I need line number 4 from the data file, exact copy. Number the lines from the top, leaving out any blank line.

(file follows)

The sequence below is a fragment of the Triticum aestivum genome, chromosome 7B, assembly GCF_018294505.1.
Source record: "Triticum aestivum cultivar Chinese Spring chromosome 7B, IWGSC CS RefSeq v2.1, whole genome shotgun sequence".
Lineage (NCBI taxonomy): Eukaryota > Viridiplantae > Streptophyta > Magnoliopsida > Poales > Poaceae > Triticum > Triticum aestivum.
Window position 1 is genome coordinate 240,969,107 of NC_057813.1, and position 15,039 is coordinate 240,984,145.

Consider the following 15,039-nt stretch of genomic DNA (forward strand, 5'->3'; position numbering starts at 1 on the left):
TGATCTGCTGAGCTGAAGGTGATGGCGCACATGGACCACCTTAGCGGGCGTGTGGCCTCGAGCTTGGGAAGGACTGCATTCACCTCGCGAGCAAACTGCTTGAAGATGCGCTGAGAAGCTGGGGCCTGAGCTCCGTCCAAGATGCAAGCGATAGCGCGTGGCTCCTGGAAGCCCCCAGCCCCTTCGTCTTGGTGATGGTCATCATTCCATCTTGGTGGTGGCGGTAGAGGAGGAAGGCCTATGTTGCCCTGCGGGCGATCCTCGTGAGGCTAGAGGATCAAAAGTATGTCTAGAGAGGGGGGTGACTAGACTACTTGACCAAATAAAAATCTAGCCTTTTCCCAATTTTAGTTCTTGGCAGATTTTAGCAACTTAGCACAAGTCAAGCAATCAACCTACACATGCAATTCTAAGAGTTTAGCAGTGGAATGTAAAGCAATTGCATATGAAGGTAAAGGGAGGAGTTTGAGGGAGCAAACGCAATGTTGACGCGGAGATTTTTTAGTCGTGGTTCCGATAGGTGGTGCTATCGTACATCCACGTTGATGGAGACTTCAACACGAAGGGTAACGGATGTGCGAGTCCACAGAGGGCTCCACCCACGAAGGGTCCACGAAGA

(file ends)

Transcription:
Window position 1 is genome coordinate 240,969,107 of NC_057813.1, and position 15,039 is coordinate 240,984,145.